[Ifeffit] High SO2

Kaustubh Priolkar krpriolkar at yahoo.co.in
Sun Apr 12 02:32:00 CDT 2009

If I could add to the discussion and understand a bit more from it, Does Scott mean that when the structure is kind of unknown or is disordered then one follows the approach practiced by Abhijeet. Whereas when one has a crystalline system - there is no merit in fixing the parameters of the first shell and adding more paths to it. If this is the case then I would like to agree with Scott based on my experience in analyzing data on Ni2MnGa type alloys in austenitic phase and martensitic phase. 


Dr. Kaustubh R. S. Priolkar 
Department of Physics, 
Goa University 
Taleigao Plateau, 
Goa 403 206 India
Phone (O): 91-832-6519340
(R): 91-832-2412235
Fax: 91-832-2451184
email: krp at unigoa.ac.in

----- Original Message ----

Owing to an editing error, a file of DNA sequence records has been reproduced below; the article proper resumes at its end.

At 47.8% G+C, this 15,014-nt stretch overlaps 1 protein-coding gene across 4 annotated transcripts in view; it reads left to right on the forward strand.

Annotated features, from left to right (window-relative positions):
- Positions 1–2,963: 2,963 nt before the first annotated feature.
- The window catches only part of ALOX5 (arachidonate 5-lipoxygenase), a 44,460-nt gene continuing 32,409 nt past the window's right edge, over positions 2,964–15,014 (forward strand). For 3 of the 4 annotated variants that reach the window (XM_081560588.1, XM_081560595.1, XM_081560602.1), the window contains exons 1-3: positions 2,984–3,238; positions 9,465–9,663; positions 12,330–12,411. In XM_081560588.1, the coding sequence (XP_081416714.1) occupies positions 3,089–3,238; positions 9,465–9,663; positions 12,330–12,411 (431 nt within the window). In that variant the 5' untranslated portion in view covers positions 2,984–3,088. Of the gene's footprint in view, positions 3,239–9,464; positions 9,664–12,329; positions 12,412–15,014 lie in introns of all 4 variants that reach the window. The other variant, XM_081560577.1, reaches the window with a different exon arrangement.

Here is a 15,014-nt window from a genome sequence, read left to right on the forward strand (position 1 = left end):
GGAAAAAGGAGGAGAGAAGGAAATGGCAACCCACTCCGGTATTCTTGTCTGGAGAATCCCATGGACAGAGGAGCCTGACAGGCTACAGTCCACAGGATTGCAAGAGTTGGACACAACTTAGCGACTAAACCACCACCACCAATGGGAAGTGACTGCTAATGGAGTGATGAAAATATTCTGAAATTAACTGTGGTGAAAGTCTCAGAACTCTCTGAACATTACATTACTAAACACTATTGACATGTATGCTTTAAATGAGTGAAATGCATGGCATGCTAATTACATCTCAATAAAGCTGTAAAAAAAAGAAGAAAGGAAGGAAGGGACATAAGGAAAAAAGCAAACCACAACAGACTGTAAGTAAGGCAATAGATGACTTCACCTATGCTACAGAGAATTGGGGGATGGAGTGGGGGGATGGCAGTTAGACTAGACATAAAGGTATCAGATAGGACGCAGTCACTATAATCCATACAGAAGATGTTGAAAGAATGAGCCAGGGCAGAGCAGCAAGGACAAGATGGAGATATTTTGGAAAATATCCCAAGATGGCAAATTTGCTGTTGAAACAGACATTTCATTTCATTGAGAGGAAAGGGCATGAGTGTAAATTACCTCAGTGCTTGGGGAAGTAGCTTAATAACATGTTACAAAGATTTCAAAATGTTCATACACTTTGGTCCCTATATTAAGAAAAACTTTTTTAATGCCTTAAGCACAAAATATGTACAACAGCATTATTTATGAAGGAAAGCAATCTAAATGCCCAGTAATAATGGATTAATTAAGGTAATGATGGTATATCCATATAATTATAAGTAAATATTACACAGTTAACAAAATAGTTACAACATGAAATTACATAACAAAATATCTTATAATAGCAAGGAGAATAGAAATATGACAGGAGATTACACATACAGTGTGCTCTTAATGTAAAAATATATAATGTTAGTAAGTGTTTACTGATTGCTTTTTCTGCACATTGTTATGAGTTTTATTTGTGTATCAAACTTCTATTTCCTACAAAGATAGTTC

From: Matt Newville <newville at cars.uchicago.edu>
To: XAFS Analysis using Ifeffit <ifeffit at millenia.cars.aps.anl.gov>
Sent: Saturday, 11 April, 2009 2:25:00 AM
Subject: Re: [Ifeffit] High SO2


I read Abhijeets's
    But what I know about fitting is that we have to first fit the
first shell and then
    keeping the first shell  parameter constant , we go for the next shell

and Jeremy's
  I typically perform the fitting as you suggest, at least in
complicated systems, one shell at a time.

to mean they fit one shell at a time, that is: when the second shell
is being fitted, the first is not and the fit R-range is changed for
the 2nd shell fit to not include (most of) the first shell.   As you
say,  there is very little value in having the R-range include the
first shell if you're not actually adjusting parameters that affect
that part of the spectrum.

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